MAP SCALES & UNITS
This handout was designed to help you understand the relationships between
different map scales, map units, distance, and area. You should understand
the logic behind how these are used and how they should appear on real
topographic maps. On your upcoming lab exam, you should also be able to
convert one type of map scale into another, and calculate size differences
(scale factor, area factor) between different maps.
All map scales are an expression of the numerical relationship between the MAP and the LAND that is represented. The MAP unit is always mentioned first.
1. Verbal Scale: The verbal scale is just a sentence stating that "1 Map Unit = X Land Units". For reasons of convenience, a mixture of units is commonly used, such as
1 inch = 1 mile
However, there are NO requirements that the units must be
different! The expression "1 inch = 63,360 inches" is still
a verbal scale. A mixture of map and land units makes the verbal scale
difficult to compare between different maps - it must be converted first
to a Representative Fraction (see below).
which means "1 map unit is equivalent to 24,000 land units."
Because an R.F. carries no units (inches, centimeters, etc.), it means
that the R.F. scales can be compared between different maps. Converting
an R.F. scale to a verbal scale is very easy; simply select ONE unit and
apply it to BOTH map and land numbers. The above example can be written
as a verbal scale as "1 inch = 24,000 inches" or "1 meter = 24,000
meters," etc. (Note: YOU CANNOT MIX UNITS in an R.F.! Doing so will
change the numerical relationship of the R.F.)
When converting a verbal scale to an R.F., the strategy is to convert from mixed units (verbal scale) to one unit (R.F.). That is the basic difference between these two types of map scales.
If your verbal scale is "1 inch = 1 mile" how is this expressed as an R.F.?
1. Decide which ONE unit to convert to: To become an R.F., both the map and land units (now 2 different types) must be the same. You have 2 choices to choose from: you can either convert miles to inches or inches to miles. It is usually easier to convert from a larger to a smaller unit ("how many inches are in a mile?" is easier to handle than "how many miles are in an inch?"). So, we will then convert the "1 mile of land" to "X number of inches".
2. Eliminate the unwanted unit by multiplication: One of the basic rules of algebra is that any number or unit divided by itself equals 1. If you started with miles and wanted to get rid of miles and end up with inches, how do you do this?
First, get rid of "miles" by multiplying it by a fraction that contains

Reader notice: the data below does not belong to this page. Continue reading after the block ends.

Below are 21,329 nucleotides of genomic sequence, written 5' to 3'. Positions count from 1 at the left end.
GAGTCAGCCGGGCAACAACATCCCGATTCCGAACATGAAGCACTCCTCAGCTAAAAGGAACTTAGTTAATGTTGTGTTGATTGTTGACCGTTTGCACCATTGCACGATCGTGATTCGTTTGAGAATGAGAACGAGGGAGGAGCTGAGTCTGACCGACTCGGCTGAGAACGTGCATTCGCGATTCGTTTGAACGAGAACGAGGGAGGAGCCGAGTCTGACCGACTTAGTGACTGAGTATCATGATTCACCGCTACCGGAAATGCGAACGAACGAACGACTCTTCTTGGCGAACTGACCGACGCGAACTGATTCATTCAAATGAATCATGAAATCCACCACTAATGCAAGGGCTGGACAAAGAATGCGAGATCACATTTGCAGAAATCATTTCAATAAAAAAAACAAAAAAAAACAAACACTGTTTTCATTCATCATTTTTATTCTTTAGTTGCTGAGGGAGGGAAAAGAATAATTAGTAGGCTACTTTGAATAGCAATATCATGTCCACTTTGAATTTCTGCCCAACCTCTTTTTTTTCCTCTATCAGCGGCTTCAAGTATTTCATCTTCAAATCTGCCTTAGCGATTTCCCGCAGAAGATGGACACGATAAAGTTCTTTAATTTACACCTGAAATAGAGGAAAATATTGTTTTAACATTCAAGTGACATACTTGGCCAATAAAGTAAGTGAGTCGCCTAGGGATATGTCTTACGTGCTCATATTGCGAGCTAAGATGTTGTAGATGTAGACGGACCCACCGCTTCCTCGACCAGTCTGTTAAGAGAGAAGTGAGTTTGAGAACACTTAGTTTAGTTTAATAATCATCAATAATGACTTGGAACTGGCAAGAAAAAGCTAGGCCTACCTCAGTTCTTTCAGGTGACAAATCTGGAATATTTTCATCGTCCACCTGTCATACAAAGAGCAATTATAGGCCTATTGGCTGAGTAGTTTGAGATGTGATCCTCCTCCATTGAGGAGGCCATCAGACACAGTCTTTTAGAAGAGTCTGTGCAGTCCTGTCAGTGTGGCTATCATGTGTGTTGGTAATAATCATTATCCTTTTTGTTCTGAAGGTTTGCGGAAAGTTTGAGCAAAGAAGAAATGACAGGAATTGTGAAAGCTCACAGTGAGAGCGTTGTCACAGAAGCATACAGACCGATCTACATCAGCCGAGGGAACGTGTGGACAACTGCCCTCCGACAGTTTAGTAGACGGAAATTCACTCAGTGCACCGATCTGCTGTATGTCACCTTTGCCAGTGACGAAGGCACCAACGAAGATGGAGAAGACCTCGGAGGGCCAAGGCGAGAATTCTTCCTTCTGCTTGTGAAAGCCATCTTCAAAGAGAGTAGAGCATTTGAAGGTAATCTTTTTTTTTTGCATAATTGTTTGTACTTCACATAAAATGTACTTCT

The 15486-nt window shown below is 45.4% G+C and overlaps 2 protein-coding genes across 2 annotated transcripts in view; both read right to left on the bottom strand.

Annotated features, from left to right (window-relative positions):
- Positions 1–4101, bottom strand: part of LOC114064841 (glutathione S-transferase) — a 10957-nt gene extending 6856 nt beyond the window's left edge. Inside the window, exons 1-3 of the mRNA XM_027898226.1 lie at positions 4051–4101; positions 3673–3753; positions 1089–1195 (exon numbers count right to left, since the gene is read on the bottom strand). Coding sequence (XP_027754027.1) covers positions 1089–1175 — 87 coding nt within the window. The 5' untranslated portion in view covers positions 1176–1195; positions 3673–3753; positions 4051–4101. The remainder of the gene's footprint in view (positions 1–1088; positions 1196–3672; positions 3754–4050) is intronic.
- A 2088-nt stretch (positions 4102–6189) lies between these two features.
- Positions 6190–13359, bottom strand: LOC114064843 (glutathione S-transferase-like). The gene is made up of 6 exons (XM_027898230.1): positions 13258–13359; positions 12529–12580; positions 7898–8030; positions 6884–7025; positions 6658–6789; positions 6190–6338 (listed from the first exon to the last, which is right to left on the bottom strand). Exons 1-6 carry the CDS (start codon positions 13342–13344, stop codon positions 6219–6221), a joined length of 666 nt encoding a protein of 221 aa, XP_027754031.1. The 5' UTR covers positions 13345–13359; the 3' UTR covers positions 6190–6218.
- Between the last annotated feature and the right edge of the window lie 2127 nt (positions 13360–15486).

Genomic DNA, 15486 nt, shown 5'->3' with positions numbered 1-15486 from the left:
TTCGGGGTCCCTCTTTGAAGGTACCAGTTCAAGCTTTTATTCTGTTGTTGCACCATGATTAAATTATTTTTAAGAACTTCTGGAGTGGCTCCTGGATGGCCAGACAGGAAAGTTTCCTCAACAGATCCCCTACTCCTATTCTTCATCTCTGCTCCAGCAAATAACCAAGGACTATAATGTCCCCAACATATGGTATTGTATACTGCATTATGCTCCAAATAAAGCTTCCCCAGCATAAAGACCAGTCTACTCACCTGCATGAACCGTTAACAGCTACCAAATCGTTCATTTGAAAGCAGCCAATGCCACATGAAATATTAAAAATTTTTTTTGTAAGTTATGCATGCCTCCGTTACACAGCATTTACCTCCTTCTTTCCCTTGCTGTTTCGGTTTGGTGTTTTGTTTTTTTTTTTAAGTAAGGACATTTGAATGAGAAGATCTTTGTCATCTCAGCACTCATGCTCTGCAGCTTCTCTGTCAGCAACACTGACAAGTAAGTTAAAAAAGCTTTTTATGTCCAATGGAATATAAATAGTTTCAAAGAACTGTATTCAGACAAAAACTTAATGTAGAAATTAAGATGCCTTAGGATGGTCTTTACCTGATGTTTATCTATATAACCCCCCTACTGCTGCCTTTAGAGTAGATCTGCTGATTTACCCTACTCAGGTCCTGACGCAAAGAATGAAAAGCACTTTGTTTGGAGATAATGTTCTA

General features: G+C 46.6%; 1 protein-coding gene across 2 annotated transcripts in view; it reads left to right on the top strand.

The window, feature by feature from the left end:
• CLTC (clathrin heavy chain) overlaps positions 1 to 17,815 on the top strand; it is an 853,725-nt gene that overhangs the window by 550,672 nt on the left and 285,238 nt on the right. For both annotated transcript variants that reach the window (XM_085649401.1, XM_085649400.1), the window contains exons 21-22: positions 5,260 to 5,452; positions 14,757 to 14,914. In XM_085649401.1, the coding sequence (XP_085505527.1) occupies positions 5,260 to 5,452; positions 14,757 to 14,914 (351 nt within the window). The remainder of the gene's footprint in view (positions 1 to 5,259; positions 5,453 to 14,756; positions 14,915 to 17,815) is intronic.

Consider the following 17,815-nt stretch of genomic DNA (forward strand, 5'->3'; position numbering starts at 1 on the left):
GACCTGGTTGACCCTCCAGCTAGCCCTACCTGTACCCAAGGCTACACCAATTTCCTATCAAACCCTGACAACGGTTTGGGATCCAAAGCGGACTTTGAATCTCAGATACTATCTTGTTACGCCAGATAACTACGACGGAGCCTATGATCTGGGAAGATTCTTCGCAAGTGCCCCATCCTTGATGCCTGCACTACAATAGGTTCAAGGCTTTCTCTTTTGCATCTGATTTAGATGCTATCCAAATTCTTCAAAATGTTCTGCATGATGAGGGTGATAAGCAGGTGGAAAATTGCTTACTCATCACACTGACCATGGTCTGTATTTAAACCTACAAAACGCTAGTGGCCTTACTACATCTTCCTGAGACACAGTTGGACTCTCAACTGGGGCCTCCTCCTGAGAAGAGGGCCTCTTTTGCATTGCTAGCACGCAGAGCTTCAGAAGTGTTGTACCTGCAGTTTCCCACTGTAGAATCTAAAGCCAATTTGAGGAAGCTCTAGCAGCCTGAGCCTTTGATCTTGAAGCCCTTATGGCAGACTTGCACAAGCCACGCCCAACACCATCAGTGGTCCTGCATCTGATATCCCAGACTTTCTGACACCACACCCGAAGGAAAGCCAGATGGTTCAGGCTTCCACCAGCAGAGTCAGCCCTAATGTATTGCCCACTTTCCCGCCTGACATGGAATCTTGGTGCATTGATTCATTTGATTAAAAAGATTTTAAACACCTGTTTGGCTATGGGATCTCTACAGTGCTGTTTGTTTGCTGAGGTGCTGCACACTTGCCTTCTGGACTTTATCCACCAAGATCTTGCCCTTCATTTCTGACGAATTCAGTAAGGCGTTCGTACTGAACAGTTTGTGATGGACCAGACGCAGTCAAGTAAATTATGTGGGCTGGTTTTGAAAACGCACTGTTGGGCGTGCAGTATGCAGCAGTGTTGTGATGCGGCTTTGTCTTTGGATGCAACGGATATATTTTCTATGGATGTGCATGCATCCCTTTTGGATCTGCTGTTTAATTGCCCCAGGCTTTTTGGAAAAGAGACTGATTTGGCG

"miles" in the denominator, and an equivalent number of smaller units
in the numerator. You may not know how many inches there are in a mile,
but you should know that there are 5,280 feet in a mile. This will get
rid of miles, but will leave you with "feet" which is still not the same
unit as the Map Unit (inches). To get to inches, get rid of "feet" by multiplying
by a fraction that contains "feet" in the denominator and the equivalent
number of inches in the numerator:
1 mile X
|= 63,360 inches|
Now that the original land unit "1 mile" has been converted to 63,630 inches, both the map and land units are now the same type, and the R.F. is written simply by deleting the units and substituting a colon for the equal sign:
1 inch = 63,360 inches
1 : 63,360
There is no "right" way or "wrong" way to multiply - you must decide how to set up the fractions so that the units you don't want get canceled, and the unit you do want ends up as your answer.
C. CONVERTING AN R.F. TO A VERBAL SCALE
Converting an R.F. to a verbal scale is usually much easier than the reverse. By definition, an R.F. means that both the map and land units are the same, so you can choose any ONE unit: 1 : 24,000 can be "1 cm = 24,000 cm" or "1 inch = 24,000," so long as you do not use two different units. Remember, there is NO REQUIREMENT that a verbal scale must use different units!
D. COMPARING SCALES AND AREAS BETWEEN DIFFERENT MAPS
One of the major advantages of using the R.F. (Representative Fraction) scale is that it allows you to directly compare the sizes of objects between different maps. Because the R.F. eliminates the use of specific units (such as inches, feet, miles, etc.), there are no complicated conversions needed.
Comparing R.F. Scales Between Different Maps
Simply divide the larger map scale by the smaller one to get the SCALE
SCALE FACTOR =
R.F. of Map B
Relationship Between Scale & Area
A map scale measures distance, which is a one-dimensional
unit. Area is a 2-dimensional quantity, calculated by measuring
"Length X Width." Note that when a map scale is changed by a certain
number factor, the area changes by the square of that number. In other
words, if the scale is 2 times larger, the area becomes 4 times larger;
if the scale is 5 times larger, the area becomes 25 times larger:
The above map shows a land area of
500 feet X 500 feet = 250,000 square feet.
Note that although both maps are the same size, Map A covers 500 units of distance versus only 100 units for Map B. But, Map A (500x500 = 250,000 sq. ft.) covers 25 TIMES the AREA of Map B (100x100 = 10,000 sq. ft/).
So, the relationship between the SCALE FACTOR and AREA FACTOR is:
AREA FACTOR = (SCALE FACTOR)2